Stoicism in Horace’s Satires

Excerpt from a Satire by the Roman poet Horace, in which he portrays his slave delivering a speech based on Stoic philosophy.

Stoicism in Horace’s Satires

The Roman poet Horace (65- 8 BC) explicitly refers to Stoicism several times in his Satires and Epistles, and there appear to be many more Stoic influences scattered throughout his work.  Horace studied philosophy in Athens but scholars disagree as to whether he was himself primarily a Stoic, an Epicurean, or an eclectic.

One of the Satires (2.7) describes a speech delivered to Horace during the festival of Saturnalia by his own slave, called Davus, who had learned Stoicism from a servant of the (perhaps fictional) Stoic philosopher and poet Crispinus.

Who then is free?  The wise man who is master of himself,
who remains undaunted in the face of poverty, chains and death,
who stubbornly defies his passions and despises positions of power,
a man complete in himself, smooth and round, who prevents
extraneous elements clinging to his polished surface, who is such
that when Fortune attacks him she maims only herself.  Can you
lay claim to a single one of these qualities?  A woman demands
a small fortune, bullies you, slams the door, saturates you
with cold water – and invites you back.  Tear that degrading yoke from your neck!  Come on, say you are free!  You can’t.
For a cruel master is riding your soul, jabbing the spurs
in your weary flanks, and hauling round your head when you shy. […]

Moreover, you can’t stand so much as an hour of your own company
or spend your leisure properly; you avoid yourself like a truant
or fugitive, hoping by drink or sleep to elude Angst.
But it’s no good, for that dark companion stays on your heels.

The first excerpt above resembles a passage from the Meditations of Marcus Aurelius (121-180 AD), written over 200 years later:

You are formed of three things in combination – body, vital breath, intelligence [nous].  Of these the first two are indeed yours, in so far as you must have them in your keeping, but the third alone is in any true sense yours.  Hence, if you cut off from yourself, that is from your mind, all that others do or say and all that you have done or said, and all that harasses you in the future, or whatever you are involved in independently of your will by the body which envelopes you and the breath that is twinned with it, and whatever the circumambient rotation outside of you sweeps along, so that your intellectual faculty delivered from the contingencies of destiny, may live pure and undetached by itself, doing what is just, desiring what befalls it, speaking the truth – if, I say, you strip from this ruling faculty all that cleaves to it from the bodily influences and the things that lie beyond in time and  the things that are past, and if you fashion yourself like Empedocles’:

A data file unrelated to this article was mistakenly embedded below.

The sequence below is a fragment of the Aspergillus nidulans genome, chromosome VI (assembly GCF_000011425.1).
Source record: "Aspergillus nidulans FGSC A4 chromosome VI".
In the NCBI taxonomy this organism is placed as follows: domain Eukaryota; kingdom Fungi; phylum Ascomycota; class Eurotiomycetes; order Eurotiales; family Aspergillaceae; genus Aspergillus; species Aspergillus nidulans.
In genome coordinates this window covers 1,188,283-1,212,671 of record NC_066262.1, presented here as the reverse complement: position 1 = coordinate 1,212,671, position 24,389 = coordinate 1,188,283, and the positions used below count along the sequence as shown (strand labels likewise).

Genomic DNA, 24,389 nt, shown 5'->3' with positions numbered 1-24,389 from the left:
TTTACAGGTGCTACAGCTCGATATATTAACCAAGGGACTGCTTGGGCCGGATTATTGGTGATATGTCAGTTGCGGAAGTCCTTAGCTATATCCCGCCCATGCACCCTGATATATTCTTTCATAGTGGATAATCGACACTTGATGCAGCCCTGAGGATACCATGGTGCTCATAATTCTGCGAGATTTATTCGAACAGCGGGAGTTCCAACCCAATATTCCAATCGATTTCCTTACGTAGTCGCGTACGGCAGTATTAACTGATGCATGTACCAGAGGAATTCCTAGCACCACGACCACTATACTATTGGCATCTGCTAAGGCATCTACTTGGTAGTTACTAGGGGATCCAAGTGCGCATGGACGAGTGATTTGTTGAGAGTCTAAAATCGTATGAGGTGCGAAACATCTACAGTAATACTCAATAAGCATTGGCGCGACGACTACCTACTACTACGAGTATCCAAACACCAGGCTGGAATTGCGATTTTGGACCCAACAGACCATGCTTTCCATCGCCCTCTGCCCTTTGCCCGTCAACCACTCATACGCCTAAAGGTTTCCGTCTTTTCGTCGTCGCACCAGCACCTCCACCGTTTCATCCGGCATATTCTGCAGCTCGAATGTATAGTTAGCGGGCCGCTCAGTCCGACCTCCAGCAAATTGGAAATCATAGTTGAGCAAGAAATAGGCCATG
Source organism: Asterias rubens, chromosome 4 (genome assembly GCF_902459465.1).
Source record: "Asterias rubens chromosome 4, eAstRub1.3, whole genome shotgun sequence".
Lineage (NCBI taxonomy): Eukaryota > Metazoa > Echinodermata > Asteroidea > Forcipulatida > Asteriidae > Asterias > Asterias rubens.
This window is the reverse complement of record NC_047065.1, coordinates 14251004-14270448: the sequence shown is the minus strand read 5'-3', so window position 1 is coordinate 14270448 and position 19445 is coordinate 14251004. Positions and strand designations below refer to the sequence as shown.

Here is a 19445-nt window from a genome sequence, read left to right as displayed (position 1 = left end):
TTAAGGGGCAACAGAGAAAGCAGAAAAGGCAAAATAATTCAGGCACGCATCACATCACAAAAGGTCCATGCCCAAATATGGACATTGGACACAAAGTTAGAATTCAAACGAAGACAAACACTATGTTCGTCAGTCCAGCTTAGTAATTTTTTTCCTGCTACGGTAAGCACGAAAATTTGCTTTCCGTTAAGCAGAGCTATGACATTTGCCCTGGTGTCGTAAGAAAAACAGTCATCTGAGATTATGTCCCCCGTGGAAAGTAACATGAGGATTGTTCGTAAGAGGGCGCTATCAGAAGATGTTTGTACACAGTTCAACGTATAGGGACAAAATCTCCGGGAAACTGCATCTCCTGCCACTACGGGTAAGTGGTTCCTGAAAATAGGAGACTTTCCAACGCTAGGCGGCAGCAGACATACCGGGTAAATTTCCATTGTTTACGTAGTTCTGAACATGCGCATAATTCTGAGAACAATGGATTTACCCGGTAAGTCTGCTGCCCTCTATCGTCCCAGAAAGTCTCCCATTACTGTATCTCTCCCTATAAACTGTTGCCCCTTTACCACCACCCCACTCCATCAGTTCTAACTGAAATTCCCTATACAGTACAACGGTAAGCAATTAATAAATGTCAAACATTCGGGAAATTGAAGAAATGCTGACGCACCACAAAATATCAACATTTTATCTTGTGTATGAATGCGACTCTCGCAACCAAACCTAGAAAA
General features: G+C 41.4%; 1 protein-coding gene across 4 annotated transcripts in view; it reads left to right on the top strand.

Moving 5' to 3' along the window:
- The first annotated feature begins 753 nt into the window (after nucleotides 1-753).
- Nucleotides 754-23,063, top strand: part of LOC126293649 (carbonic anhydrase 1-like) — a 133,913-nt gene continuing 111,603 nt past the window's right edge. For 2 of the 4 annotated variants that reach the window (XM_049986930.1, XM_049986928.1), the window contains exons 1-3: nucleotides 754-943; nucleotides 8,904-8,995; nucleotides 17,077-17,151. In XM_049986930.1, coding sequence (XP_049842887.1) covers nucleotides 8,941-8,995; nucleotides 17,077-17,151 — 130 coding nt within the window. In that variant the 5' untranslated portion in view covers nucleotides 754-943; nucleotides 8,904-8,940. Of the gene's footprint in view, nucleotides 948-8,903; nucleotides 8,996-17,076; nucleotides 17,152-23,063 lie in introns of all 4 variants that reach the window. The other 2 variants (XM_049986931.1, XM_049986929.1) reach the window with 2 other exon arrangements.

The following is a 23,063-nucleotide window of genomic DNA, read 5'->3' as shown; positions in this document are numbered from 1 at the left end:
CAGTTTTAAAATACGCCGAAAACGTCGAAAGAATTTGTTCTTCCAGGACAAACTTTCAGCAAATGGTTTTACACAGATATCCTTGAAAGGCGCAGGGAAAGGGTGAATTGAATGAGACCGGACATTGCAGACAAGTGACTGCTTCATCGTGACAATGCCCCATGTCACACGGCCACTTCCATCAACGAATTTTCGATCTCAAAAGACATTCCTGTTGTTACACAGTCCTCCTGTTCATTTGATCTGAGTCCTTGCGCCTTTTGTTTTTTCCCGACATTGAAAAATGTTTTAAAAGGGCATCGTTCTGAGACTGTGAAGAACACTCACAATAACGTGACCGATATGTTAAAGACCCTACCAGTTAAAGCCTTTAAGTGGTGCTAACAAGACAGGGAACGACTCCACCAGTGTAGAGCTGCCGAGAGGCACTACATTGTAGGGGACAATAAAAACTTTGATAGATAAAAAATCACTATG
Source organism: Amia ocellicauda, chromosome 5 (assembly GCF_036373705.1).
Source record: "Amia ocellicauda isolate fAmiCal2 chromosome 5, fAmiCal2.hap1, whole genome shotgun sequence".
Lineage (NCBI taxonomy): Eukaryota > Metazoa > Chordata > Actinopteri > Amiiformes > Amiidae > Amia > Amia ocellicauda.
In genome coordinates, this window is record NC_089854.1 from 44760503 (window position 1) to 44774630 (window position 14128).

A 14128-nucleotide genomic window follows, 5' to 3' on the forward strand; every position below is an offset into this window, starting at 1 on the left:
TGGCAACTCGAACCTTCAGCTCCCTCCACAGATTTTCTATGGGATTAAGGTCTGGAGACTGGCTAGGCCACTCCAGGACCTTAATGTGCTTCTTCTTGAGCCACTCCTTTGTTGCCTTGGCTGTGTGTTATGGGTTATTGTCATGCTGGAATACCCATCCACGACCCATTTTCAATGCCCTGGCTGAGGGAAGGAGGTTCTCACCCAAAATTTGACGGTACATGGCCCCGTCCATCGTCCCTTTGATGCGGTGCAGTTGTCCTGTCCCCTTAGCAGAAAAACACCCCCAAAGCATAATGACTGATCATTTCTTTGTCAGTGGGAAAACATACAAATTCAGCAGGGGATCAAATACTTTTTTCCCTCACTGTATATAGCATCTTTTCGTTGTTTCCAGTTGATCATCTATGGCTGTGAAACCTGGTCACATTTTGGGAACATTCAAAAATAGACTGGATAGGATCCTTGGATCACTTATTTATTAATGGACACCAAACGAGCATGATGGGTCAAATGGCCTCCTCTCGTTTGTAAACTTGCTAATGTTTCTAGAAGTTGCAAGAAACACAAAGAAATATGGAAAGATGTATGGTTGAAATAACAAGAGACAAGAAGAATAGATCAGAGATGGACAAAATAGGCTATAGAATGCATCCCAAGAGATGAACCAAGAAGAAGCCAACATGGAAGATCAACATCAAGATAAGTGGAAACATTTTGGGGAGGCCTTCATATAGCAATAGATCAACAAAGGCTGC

“Sphere perfectly round, rejoicing in its well-rounded poise,”

and school yourself to live that life only which is yours, namely the present, so shalt you be able to pass through the remnant of your days free from disturbance, graciously, and at peace with your own inner daemon. (Meditations, 12.3)

Elsewhere, Marcus appears to refer once more to this Empedoclean “sphere”:

The soul is “a sphere truly shaped”, when it neither projects itself towards anything outside nor shrinks together inwardly, neither expands nor contracts, but irradiates a light whereby it sees the reality of all things and the reality that is in itself. (Meditations, 11.12)

Empedocles was a very ancient Pythagorean-influenced philosopher.  The Stoics in general make many references to Pythagorean theories and practices, which this should probably be grouped alongside.  It’s possible that Marcus had read this passage from Horace and was influenced by it.  However, it may be more likely that they are both drawing upon a third, older, unnamed Stoic source, that makes use of this concept from Empedocles.

The second excerpt from Horace above, about “that dark companion”, also resembles a Pythagorean text called The Golden Verses, which is cited by both Epictetus and Seneca, and clearly played an important role in Stoicism:

Men shall you find whose sorrows themselves have created,
Wretches who see not the Good, that is too near, nothing they hear;
Few know how to help themselves in misfortune.
That is the Fate that blinds humanity; in circles,
Hither and yon they run in endless sorrows;
For they are followed by a grim companion, disunion within themselves;
Unnoticed; never rouse him, and fly from before him!
Father Zeus, O free them all from sufferings so great,
Or show unto each the daemon, who is their guide!

Leave a Reply